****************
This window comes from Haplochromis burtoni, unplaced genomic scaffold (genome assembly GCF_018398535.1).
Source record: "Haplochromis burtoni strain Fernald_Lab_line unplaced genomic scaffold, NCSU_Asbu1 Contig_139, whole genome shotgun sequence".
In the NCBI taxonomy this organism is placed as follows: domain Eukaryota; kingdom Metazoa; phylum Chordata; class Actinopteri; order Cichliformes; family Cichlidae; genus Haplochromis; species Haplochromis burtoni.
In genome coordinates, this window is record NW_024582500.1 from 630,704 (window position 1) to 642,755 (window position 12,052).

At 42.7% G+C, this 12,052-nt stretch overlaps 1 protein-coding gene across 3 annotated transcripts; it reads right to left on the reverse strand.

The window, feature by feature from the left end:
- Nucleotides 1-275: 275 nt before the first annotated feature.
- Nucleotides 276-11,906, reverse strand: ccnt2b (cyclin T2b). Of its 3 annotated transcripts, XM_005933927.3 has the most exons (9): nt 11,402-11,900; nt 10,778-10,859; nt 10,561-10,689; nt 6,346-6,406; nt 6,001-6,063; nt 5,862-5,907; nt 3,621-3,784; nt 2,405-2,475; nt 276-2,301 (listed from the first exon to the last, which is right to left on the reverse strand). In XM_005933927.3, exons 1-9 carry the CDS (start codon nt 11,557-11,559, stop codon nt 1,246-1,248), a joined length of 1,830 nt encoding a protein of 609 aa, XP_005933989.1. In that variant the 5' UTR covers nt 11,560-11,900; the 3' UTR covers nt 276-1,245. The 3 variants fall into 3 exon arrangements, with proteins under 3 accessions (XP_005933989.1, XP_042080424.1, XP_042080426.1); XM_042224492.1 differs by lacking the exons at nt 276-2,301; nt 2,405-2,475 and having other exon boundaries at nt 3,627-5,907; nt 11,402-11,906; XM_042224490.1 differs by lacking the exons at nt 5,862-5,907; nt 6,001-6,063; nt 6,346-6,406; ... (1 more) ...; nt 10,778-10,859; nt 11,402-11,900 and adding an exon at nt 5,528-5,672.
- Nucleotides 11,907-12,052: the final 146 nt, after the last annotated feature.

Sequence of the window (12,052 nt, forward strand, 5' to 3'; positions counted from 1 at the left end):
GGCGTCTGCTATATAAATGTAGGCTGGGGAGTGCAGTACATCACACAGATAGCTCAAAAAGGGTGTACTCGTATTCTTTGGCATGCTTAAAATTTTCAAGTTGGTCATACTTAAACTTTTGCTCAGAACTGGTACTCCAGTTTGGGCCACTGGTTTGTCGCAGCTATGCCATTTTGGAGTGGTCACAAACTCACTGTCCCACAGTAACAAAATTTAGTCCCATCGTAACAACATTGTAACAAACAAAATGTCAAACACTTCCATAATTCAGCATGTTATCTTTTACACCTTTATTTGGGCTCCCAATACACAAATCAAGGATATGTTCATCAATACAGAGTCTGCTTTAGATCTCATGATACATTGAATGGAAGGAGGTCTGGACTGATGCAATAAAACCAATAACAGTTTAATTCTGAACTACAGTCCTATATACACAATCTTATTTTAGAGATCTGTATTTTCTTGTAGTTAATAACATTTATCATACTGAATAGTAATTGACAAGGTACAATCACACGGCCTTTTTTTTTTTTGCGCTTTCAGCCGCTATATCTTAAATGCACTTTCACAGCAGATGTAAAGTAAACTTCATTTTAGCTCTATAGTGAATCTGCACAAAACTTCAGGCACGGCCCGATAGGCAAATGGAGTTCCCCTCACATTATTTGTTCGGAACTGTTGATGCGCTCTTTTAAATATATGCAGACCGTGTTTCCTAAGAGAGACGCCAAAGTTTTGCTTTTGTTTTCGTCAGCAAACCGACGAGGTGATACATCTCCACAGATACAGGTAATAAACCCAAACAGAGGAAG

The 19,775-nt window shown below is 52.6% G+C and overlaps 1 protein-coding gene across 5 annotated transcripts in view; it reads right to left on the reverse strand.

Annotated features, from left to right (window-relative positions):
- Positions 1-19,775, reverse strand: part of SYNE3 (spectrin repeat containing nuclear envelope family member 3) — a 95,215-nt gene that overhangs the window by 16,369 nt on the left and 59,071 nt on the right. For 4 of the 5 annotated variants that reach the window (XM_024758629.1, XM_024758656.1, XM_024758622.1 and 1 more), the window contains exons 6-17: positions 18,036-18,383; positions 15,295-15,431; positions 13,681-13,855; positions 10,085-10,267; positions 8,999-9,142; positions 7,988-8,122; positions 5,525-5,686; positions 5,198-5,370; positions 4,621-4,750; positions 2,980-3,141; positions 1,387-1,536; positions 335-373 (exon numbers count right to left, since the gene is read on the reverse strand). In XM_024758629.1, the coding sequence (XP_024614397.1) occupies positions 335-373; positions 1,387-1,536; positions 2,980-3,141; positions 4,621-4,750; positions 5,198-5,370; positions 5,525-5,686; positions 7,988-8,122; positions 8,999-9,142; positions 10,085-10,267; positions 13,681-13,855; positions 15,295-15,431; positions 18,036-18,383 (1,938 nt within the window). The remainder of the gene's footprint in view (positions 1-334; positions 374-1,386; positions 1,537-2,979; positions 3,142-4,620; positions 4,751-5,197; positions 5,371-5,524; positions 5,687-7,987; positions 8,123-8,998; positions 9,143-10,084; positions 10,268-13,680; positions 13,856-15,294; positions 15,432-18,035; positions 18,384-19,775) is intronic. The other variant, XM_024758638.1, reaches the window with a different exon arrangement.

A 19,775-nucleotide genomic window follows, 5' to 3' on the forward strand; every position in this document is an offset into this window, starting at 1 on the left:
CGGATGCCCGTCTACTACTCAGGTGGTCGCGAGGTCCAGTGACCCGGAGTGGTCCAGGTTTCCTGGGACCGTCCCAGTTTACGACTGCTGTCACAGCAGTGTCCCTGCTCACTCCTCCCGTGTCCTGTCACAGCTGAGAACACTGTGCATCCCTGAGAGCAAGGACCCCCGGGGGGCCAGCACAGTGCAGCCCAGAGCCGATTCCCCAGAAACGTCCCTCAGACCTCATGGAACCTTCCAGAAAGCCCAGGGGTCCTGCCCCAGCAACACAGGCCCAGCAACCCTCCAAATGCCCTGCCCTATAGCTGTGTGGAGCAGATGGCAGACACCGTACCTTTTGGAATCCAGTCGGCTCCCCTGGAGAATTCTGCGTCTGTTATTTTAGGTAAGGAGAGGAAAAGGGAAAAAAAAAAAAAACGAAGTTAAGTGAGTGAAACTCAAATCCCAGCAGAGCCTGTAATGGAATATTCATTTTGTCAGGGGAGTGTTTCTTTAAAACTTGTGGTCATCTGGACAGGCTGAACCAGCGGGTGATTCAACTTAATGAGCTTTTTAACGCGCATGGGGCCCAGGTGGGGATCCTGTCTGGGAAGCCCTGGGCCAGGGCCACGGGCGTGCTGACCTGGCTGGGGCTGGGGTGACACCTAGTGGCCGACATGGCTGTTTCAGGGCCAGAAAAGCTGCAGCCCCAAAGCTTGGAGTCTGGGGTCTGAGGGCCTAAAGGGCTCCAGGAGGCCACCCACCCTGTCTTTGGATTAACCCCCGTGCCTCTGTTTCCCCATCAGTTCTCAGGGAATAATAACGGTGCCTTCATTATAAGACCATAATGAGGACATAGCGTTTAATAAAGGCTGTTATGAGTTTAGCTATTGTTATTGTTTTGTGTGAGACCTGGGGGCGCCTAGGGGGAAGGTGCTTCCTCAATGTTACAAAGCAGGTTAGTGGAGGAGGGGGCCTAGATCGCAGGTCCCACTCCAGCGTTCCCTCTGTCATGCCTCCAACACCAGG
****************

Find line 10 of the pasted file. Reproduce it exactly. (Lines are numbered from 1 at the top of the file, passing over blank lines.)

Sequence of the window (12,052 nt, forward strand, 5' to 3'; positions counted from 1 at the left end):